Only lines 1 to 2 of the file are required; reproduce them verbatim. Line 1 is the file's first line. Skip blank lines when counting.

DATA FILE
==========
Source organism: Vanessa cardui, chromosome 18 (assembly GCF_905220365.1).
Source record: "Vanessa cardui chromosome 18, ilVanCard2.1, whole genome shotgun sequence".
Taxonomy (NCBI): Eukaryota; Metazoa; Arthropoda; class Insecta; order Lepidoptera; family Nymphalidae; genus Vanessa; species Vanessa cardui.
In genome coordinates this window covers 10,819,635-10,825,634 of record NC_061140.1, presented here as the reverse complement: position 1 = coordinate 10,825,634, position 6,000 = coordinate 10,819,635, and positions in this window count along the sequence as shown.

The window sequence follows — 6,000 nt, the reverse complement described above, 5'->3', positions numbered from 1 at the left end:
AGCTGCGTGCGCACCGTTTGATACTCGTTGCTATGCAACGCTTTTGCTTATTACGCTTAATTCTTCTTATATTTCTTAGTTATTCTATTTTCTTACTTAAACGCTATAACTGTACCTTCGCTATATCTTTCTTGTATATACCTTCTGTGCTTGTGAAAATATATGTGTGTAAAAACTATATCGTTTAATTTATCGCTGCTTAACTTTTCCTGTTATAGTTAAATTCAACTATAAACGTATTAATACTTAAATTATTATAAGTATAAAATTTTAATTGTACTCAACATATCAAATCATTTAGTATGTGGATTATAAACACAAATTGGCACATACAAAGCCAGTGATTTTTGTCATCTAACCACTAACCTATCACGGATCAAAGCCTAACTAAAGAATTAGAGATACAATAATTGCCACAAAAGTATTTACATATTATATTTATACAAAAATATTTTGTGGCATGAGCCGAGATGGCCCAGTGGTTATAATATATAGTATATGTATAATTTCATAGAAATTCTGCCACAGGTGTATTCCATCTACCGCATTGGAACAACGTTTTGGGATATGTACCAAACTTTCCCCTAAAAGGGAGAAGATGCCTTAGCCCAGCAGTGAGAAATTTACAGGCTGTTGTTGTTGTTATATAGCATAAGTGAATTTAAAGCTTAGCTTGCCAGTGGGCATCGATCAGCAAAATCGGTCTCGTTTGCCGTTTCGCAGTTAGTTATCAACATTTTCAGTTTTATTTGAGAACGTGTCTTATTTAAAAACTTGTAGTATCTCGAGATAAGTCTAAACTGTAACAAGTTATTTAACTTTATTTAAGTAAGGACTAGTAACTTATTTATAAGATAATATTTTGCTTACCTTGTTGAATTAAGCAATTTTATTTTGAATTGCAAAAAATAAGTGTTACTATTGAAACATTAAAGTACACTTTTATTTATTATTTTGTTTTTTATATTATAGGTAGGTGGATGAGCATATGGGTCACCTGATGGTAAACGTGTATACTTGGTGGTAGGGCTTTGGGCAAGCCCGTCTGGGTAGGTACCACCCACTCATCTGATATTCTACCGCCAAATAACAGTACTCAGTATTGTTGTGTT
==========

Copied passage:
Source organism: Vanessa cardui, chromosome 18 (assembly GCF_905220365.1).
Source record: "Vanessa cardui chromosome 18, ilVanCard2.1, whole genome shotgun sequence".